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World War One in colour

British soldiers in a German trench, Messines, Belgium, 1917. (Tom Marshall/mediadrumworld.com)

The Great War in colour: Reworked WW1 images show grim reality of conflict

From smiling soldiers to wounded prisoners and valiant workers, these colourised pictures provide an emotive perspective on World War One.

The original black and white photographs were painstakingly colourised by Tom Marshall of PhotograFix to mark the 100th anniversary of World War One ending.

The incredible images include Royal Garrison Artillery gunners pushing a light railway truck filled with shells in 1917, a British soldier helping a wounded German prisoner walk along a railway track in 1916 and British officers standing outside the mouth of a German trench in Messines, Belgium, after capturing it.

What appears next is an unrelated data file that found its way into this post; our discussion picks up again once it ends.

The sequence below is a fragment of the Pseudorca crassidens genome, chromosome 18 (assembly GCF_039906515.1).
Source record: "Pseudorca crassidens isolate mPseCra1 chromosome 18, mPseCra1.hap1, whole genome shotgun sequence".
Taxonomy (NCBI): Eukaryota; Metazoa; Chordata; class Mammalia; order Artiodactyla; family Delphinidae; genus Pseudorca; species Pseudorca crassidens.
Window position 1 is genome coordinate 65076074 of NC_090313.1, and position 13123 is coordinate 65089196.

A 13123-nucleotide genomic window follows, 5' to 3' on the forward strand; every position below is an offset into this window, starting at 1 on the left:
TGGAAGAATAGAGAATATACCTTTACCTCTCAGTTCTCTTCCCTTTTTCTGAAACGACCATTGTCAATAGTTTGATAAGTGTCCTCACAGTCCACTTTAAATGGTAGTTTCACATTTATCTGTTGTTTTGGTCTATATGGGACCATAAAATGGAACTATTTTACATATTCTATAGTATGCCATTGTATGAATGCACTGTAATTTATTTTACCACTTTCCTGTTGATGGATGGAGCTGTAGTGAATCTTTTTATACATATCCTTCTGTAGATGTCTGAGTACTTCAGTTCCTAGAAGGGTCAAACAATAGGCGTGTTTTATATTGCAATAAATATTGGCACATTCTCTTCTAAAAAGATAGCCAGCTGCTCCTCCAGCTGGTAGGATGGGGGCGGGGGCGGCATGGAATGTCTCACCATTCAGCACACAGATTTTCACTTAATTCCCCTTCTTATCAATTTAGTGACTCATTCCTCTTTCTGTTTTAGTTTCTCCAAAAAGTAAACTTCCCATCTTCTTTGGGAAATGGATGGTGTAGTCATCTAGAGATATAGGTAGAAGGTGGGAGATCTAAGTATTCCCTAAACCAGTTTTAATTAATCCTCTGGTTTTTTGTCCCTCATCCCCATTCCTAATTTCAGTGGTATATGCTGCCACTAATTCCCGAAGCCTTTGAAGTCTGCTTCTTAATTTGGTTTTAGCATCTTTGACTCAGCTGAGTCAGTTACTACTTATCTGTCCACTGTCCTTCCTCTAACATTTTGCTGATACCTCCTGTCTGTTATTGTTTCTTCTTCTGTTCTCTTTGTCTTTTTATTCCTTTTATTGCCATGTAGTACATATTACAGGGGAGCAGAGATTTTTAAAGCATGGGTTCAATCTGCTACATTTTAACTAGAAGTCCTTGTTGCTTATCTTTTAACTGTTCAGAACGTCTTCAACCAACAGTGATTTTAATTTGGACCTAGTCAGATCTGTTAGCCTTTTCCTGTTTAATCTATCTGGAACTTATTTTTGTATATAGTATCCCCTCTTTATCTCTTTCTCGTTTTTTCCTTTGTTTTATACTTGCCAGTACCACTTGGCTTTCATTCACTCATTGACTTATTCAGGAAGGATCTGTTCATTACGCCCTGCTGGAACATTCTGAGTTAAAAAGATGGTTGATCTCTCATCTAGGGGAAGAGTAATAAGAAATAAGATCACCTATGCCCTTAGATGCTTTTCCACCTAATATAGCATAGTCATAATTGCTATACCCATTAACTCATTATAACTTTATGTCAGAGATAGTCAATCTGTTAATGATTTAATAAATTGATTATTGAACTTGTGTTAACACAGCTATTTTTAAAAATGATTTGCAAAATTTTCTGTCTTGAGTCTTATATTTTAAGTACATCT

Other striking pictures show King George V sitting next to an army commander, Thiepval, France on the site where Thiepval Chateau once stood, a soldier receiving a haircut from an Alpine barber on the Albanian front and a group of Irish soldiers recuperating with nurses.

Tom Marshall, from PhotoraFix, said: ‘I have chosen to include men and women of several nationalities, races and religions, as the entire world was affected by the war, and I hope the photos will show an insight into the lesser known stories and events.’

Commemorations are planned nationwide to mark the end of World War One.

In London, 10,000 flames have been placed in the moat encircling the moat of the Tower of London to commemorate the centenary.

Director Danny Boyle has also organised a nationwide ‘gesture of remembrance’ on Britain’s beaches, which will be etched with the faces of those who lost their lives.